Frontmatter

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Contents

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pp. vii-viii

Figures and Tables

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pp. ix-x

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Acknowledgments

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pp. xi-xiii

Th is book would not have been possible without the support and involvement of the Cultural Policy Center at the University of Chicago and the ongoing support of the Center by the Irving Harris Foundation. As a joint initiative of the Irving B. Harris...

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Introduction

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pp. 1-12

It takes more than a building, good art, or an interesting program to attract people to the arts. In fact, the adage “if you build it they will come” might make a good storyline for a movie, but it doesn’t describe how people are drawn to participate in the arts. It takes much more than the awesome sight of a majestic...

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Chapter 1: Building Arts Participation through Transactions, Relationships, or Both

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pp. 13-37

Arts organizations today find themselves in a dilemma. The artistic mission essentially involves a long-term proposition: that is, to make an important and lasting contribution to the creation and preservation of culture. Yet participation-building...

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Chapter 2: Changing Culture and Practices Inside Organizations

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pp. 38-63

All organizations that are launching efforts to develop new customer/ audience relationships and new levels of participation—whether by deepening the experience of current audiences or by expanding the organization’s reach to...

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Chapter 3: Leaders Bridging the Culture Gap

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pp. 64-90

As arts organizations large and small seek to increase the size and diversity of their audiences, they discover not only gaps in their rosters of enlisted supporters but something much more substantial: a culture gap. This is the difference between...

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Chapter 4: Partnering with Purpose

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pp. 91-113

Like most businesses large and small operating in today’s global economy, arts organizations are increasingly seeking to engage in arrangements that include alliances and joint ventures, formal partnerships, and informal collaborations....

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Chapter 5: Building Youth Participation

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pp. 114-142

“It’s modern, unpredictable, fun, eclectic.” If this describes your cultural organization, you may already have a sizable audience of youthful participants. For many, however, attracting teenagers or families with young children or even..

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Chapter 6: Diversifying the Arts: Bringing in Race and Ethnic Perspectives

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pp. 143-170

It is not only the young who are the new audience members for the future, but a more racially and ethnically diverse range of adults who have not been significantly visible in the audiences for mainstream arts. For most of U.S. history, the...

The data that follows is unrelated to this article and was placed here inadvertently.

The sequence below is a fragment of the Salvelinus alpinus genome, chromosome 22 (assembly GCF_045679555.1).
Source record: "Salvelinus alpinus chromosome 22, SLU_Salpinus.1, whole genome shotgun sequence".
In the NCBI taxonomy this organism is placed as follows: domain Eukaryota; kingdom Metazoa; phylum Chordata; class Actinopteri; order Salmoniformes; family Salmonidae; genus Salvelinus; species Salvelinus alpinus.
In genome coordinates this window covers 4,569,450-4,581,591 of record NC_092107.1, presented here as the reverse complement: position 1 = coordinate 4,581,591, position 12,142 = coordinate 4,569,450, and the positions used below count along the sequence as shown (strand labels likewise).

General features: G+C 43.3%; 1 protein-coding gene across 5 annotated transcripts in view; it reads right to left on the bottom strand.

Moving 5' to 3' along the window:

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Chapter 7: High-Tech Transactions and Cyber-Communities

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pp. 171-193

Many nonprofit arts organizations have entered the information age by doing what they do best: experimenting. However, they may not anticipate that their efforts to use new technology as tools to build participation have the potential to...

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Chapter 8: Creative Reinvention: From “One Book” to “Animals on Parade”--How Good Ideas Spread Like Wildfire

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pp. 194-220

New efforts to build relationships among organizations have led to the creation of an organizational context that encourages program sharing and reinvention. Reinvention is a programming concept that seeks to stimulate exponential expansion of participation outside of a single organizational boundary through...

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Chapter 9: Achieving Success

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pp. 221-247

Success comes in many, many ways. Success is when our publications become text books in art history classes. Or success is when exhibitions we organize travel around the world, so that something like 3.3 million people [outside of Minnesota] have seen Walker exhibitions...

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Postscript

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pp. 248-254

Leading nonprofit arts organizations throughout the United States are creatively finding ways to involve a broader range of participants, consumers, and partners from their local communities. These leaders are strategically reaching...

Appendix

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pp. 255-263

Bibliography

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pp. 265-270

List of Interviews Cited

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pp. 271-277

Notes on Contributors

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pp. 279-280

Index

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pp. 281-297